Now I go to Royals’ games mostly for the social aspect, (as with most sports, tbh). BUT the games are still SO much fun.

Tailgating
Unlike other baseball stadiums located within city limits, Kauffman is about 15 minutes outside Downtown Kansas City. This fosters an awesome tailgate scene in place of a bar district. Hours before game time, you’ll find the parking lots filled with cars and people grilling, drinking and playing games.

Royals game

Tailgating tips:

  • Parking can cost $15 or more, so carpool if possible, or coordinate gate numbers to enter if your group doesn’t.
  • Bring a pop-up tent. The parking lots get SO hot in the summer.
  • Bring spare toilet paper and hand sanitizer. Sometimes (a lot of times) the port-a-potties run out.
  • Pack a water cooler along with the beer coolers.
  • Don’t forget bags, ladder golf or KanJam.

The K
Kauffman Stadium is located in the Truman Sports Complex, adjacent to the Chiefs’ Arrowhead Stadium. Built in 1973, Kauffman is named after Kansas City Royals’ founder and first owner, Ewing Kauffman. Rather than build a cookie-cutter, multi-use sports complex, Kauffman went on to build a stadium ahead of its time.

Chiefs Stadium

The K is recognized as one of the most beautiful ballparks in the game, and can be compared most similarly to the Los Angeles Dodgers’ Stadium. One of my favorite parts of the stadium are the fountains and waterfall display beyond centerfield. 322-feet wide, it is the largest privately-funded fountain in the world.

Royals Stadium

In 2007, the stadium underwent extensive renovations, including a high definition scoreboard, fountain view terraces and an outfield concourse that allowed fans to walk completely around the stadium.

Food and Drink
Kauffman Stadium allows you to bring in your own food and drink, but stadium food has evolved far beyond the staples of peanuts and Cracker Jacks. If you’re still hungry after tailgating, Kauffman has some seriously delicious food and drink options.

Royals Stadium

  • Boulevard Beer – Kansas City’s local brewery has stands throughout Kauffman Stadium and lots of great beers for a hot ball game. American Kolsch, Ginger Lemon Radler and the Boulevard Wheat are all great.
  • Craft and Draft – Features 75 craft beers and gastro pub-inspired food.
  • Belfonte Ice Cream – One of Kansas City’s most famous ice cream joints.
  • Skewers and Canteen Links – Owned by Bizarre Foodshost, Andrew Zimmerman, these two shops specialize in flat-bread sandwiches and loaded hot dogs.

Royals Stadium food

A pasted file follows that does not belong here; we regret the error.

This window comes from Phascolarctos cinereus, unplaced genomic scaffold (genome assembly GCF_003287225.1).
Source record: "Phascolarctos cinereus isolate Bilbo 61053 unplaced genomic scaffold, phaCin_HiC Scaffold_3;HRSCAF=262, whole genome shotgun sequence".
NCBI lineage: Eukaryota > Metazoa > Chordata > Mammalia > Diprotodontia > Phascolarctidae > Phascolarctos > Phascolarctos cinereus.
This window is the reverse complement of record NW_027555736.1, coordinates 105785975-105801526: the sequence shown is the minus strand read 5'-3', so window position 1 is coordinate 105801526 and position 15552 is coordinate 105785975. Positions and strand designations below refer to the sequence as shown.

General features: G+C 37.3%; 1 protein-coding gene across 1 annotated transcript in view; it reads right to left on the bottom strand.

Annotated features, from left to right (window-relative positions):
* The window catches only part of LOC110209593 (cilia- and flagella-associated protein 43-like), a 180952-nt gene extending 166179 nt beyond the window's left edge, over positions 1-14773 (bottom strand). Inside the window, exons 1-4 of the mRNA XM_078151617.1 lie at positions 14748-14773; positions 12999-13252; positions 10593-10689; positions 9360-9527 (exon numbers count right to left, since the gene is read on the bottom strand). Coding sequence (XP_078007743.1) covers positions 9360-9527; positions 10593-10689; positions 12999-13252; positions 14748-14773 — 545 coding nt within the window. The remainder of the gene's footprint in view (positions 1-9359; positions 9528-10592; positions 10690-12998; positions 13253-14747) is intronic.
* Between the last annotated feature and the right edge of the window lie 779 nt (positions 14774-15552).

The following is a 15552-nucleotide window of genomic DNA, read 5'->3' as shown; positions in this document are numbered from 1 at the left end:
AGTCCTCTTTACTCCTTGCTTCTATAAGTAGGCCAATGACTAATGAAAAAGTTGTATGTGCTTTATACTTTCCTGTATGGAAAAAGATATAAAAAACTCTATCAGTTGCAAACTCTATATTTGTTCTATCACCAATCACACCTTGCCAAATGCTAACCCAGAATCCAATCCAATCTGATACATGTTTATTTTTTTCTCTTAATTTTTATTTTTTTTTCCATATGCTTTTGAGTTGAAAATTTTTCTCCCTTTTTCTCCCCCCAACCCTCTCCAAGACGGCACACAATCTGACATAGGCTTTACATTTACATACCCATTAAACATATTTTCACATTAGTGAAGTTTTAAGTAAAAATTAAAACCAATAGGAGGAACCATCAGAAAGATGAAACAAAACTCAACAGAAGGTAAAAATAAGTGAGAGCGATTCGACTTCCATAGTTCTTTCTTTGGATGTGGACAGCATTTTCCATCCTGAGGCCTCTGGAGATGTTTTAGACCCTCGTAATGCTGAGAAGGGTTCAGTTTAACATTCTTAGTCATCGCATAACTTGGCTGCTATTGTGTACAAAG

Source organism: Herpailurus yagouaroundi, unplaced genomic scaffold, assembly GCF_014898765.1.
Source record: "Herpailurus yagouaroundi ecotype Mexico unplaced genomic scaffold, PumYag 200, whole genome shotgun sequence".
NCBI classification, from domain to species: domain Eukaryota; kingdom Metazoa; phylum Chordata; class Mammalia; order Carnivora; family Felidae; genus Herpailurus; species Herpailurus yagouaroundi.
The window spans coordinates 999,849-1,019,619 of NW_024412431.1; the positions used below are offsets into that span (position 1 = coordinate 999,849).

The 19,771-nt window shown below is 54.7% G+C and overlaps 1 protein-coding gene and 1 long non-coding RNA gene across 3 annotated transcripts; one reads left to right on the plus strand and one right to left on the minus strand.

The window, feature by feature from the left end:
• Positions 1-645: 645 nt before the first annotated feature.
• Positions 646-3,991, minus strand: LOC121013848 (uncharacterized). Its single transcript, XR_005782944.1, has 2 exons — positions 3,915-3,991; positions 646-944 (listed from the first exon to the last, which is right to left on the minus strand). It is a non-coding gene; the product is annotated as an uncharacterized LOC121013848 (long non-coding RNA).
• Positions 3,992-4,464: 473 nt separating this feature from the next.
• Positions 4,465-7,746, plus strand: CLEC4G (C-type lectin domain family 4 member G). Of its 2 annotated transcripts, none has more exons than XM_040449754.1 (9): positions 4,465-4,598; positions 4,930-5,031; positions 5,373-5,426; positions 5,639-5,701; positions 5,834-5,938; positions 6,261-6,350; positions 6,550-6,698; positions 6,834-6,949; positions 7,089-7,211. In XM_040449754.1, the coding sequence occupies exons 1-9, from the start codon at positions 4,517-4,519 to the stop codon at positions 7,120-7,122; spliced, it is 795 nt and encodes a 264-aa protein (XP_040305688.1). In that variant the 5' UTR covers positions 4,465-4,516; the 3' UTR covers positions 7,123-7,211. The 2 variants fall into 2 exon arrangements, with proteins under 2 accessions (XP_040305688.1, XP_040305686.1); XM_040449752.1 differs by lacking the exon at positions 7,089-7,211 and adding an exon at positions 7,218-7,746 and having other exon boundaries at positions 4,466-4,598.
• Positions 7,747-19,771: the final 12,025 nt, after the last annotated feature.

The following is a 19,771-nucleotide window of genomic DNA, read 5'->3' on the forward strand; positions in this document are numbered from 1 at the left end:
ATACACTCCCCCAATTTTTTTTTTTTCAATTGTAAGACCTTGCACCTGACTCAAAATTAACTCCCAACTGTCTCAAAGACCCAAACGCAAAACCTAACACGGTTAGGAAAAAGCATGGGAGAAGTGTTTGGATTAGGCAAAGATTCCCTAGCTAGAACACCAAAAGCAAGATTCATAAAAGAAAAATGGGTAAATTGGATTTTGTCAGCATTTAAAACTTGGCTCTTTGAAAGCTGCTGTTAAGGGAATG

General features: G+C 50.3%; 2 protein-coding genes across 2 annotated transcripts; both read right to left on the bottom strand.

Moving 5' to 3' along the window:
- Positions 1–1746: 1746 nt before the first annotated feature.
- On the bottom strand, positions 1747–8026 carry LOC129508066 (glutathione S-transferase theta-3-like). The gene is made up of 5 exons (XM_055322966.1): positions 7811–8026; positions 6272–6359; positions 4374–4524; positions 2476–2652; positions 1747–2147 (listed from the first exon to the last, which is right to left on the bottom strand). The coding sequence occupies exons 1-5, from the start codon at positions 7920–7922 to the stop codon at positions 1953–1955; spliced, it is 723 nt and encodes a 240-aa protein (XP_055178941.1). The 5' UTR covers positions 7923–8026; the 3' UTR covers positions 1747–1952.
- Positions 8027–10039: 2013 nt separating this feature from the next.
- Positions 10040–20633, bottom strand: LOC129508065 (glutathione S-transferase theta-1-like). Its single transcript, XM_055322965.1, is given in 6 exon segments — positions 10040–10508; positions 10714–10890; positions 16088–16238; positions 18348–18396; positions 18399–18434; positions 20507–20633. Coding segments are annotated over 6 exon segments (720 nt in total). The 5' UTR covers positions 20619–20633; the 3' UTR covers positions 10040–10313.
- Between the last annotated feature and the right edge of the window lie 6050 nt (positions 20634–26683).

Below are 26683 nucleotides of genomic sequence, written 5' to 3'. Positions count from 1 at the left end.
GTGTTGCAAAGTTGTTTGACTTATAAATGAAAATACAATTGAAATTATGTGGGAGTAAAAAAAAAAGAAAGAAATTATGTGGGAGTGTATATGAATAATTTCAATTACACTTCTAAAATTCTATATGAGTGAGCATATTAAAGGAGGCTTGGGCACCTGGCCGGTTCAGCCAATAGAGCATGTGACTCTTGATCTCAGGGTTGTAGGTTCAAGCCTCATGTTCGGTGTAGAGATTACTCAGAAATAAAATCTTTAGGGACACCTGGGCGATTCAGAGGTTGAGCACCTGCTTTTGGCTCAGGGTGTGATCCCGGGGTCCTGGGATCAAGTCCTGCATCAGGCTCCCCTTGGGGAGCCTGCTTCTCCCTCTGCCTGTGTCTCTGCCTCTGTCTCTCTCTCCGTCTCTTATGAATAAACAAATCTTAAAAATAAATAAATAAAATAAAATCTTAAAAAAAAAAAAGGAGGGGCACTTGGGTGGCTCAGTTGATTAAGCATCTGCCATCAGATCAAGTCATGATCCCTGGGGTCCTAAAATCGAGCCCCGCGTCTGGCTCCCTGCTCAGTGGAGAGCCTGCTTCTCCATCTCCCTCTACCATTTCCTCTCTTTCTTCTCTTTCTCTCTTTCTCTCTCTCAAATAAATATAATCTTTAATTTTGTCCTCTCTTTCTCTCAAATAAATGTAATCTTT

Even if you’re not a huge baseball fan, a Royals game is always a good time. xx, Libbie

Kemper Museum of Contemporary Art – 9/100

Kemper Museum of Contemporary Art

KC Activity #9 – Kemper Museum of Contemporary Art
4420 Warwick Blvd, Kansas City, MO 64111

Cost: Free!
Atmosphere: Pristine, peaceful.
Good for: Day dates, art aficionados, families
Features: Event space, restaurant, gift shop
Pro Tip: After Kemper, walk less than half a mile to The Nelson Atkins’ sculpture park.

Kemper Museum

Kansas City boasts two great art museums within walking distance from each other – Kemper Museum of Contemporary Art and The Nelson Atkins Museum of Art. The best part? They’re both free to the public.

Kemper Museum

Kemper Museum of Contemporary Art is small, but home to some great contemporary pieces. They frequently change out exhibits and permanent collection pieces, so new works are always coming through. You can easily explore the museum in an hour or less, but despite its size, the museum boasts more than 100,000 visitors each year.

Kemper Museum

Their most recent exhibit that was in place when I visited was Magnetic Fields: Expanding American Abstraction, 1960s to Today. It is the first U.S. exhibit dedicated exclusively abstraction by women artists of color. The pieces were all extraordinary, and the exhibit was well put together. Kemper Museum also does a great job of including exhibit-related activities for children and adults, like books to browse through and art projects.

Kemper Museum

Kemper Museum also claims one of Kansas City’s most celebrated restaurants – Café Sebastienne. Known for its brunch, Café Sebastienne is open Sundays from 11am to 2:30pm. I haven’t made it there yet, but I can’t wait to go and try their Crab Cake Benny or Brioche French Toast. xx, Libbie.

Kemper Museum Art

Yoga in the Park – 8/100

Yoga in the park

KC Activity #8 – Yoga in the Park
4525 Oak St, Kansas City, MO 64111

Cost: Free/Donation-based
Atmosphere: Relaxing, green
Good for: Yogis, First Timers, All Ages
Prov Tip: Don’t forget to bring your mat!

Kansas City has a really great yoga scene that seems to be growing all the time. There’s always pop-up yoga at local breweries and various parks around the city. Some of my favorite pop-up yoga sessions happen at the Nelson Atkins Museum of Art.

Yoga in the park

The lawn at the Nelson Atkins is huge, with plenty of spaces for yoga, picnics, frisbee games and more. Throughout the spring, summer and fall months, you can find free outdoor yoga at the Nelson Atkins at least three days a week a more. The biggest session that I’ve found is on Sunday mornings at 11am.

Yoga in the park

It is hosted by a group that has been around for about three years. They do a great job of bringing volunteer instructors in, so there’s a variety of styles represented. It’s also always all-levels yoga, so everyone can enjoy the practice, whether you’re a first timer or a practiced yogi. In the spring and fall, they switch yoga in the park to 2pm, so find them on Facebook for updates on upcoming yoga sessions.

After yoga, be sure and take a stroll around the Nelson Atkins’ sculpture park. And of course, snap a pic of the famous shuttlecocks. xx, Libbie.

Yoga in the park

Yoga in the park

Yoga in the park